Getting ready for Becoming Nicole

We’re all excited to talk about our December read, Becoming Nicole.

Unfortunately, while Nicole’s father was very excited to join us, work commitments will keep him away.

But here are some links that will help prepare you for the discussion:

Here is Nicole’s 13 minute TEDx talk from 2016:


What do you think about this flyer that seems to poke fun at contemporary acronyms for gender and sexuality in the name of education?

Is This ‘LGGBDTTTIQQAAPP’ Inclusiveness Training Session Flyer Real?

Here is a legitimate glossary from UC Davis:

LGBTQIA Resource Center Glossary

Transgender is a gender. But so is nonbinary:

When A Student Says, I’m Not a Boy or a Girl, New York TimesWhen A Student Says, I’m Not a Boy or a Girl, New York Times

A small-town doctor wanted to perform surgeries for transgender women. He faced an uphill battle, Washington Post


See you soon!!

Poet Stu Kestenbaum April 6!

Our guest for the April 6th meeting (the last of the year) will be Stu Kestenbaum, Poet Laureate of Maine (as well as Interim Director of the Maine College of Art and past Director of Haystack Mountain School of Crafts).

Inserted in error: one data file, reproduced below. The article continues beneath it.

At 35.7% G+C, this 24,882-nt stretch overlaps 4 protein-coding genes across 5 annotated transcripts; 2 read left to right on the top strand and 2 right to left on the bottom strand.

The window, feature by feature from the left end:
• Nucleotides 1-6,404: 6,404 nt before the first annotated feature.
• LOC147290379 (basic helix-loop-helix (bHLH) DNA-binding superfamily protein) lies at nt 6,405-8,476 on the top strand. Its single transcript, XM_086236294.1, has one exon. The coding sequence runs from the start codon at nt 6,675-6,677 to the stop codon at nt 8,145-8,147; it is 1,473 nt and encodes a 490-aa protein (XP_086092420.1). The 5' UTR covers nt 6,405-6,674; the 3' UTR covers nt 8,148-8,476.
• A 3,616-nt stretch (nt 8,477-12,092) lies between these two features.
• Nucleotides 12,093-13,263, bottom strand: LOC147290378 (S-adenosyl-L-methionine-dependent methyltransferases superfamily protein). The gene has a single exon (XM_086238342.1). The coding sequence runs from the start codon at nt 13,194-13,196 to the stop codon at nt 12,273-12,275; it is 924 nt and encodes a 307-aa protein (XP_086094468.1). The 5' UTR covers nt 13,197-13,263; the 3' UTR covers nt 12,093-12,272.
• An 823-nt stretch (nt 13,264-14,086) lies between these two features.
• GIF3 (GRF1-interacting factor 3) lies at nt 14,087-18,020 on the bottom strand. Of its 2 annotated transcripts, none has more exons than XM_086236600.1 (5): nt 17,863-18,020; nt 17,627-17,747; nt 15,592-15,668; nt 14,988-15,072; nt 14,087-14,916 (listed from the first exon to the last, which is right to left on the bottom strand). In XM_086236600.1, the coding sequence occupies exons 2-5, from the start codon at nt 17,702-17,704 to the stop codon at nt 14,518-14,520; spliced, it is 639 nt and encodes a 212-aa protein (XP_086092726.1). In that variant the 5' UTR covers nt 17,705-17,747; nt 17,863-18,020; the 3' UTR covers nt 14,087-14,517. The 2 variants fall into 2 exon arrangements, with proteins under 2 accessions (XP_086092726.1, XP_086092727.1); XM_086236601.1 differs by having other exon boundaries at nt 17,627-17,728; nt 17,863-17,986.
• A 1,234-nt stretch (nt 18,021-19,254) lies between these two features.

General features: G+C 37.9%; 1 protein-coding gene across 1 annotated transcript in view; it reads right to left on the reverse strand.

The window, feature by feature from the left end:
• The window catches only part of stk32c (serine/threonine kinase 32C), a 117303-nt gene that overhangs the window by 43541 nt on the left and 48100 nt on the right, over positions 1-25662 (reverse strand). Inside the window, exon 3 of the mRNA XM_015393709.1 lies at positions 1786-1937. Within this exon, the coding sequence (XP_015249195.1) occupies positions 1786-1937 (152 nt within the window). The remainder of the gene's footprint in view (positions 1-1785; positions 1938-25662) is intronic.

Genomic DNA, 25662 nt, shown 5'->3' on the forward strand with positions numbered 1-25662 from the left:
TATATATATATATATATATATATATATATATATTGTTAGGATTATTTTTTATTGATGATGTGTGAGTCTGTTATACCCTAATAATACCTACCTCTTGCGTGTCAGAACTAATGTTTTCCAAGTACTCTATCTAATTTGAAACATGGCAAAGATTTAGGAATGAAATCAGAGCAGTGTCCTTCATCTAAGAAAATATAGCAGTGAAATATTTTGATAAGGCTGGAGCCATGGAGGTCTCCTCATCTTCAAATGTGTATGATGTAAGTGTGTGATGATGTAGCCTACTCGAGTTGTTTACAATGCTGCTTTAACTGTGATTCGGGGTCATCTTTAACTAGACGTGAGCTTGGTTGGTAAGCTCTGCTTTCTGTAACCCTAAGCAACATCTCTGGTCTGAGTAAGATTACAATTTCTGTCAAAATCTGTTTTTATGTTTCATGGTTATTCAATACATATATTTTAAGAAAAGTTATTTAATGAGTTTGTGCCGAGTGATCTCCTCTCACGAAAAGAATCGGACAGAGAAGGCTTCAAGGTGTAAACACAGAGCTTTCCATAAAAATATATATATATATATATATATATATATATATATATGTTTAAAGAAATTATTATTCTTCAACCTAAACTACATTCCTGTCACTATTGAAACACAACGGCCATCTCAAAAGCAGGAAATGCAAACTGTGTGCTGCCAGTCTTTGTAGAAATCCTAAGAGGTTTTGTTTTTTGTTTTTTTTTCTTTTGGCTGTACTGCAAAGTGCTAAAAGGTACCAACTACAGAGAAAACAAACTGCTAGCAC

As you know, the book for the evening will be Prayers and Run-On Sentences, a collection of Stu’s poetry. 
We will  repeat what we did when Wes McNair (the prior Poet Laureate) visited, which is for each of us to choose a poem from the book that speaks to us in some way, read it aloud, and briefly explain why it was chosen.
In addition:  Stu has agreed to write one of his [remarkable] poems using words suggested by the group.  So from each of you planning on attending on April 6th, I need. . .one word.  Any word at all.  Don’t worry about its being “poetic” or “appropriate.”  Either hand it in Thursday or send it to Margery Irvine at

Preparing for Antigone!


I’m so excited for our read of Antigone in February! March!

You might want to check out the 1986 multi-part series from the BBC, with Juliet Stevenson in the lead (divided into 11 parts on YouTube, total running time about 2 hours). The BBC did all three Theban plays.

An 8-part documentary on Antigone from the UK’s National Theatre.  It begins with a nice 8 minute introduction to Aristotle’s theory of tragedy from Edith Hall, before introducing the play Antigone by Sophocles. Polly Findlay speaks about her interpretation of Don Taylor’s translation of Antigone for the National Theatre’s Olivier theatre in 2012.

And from Marge Irvine, this  video about the Greek chorus.

Happy reading!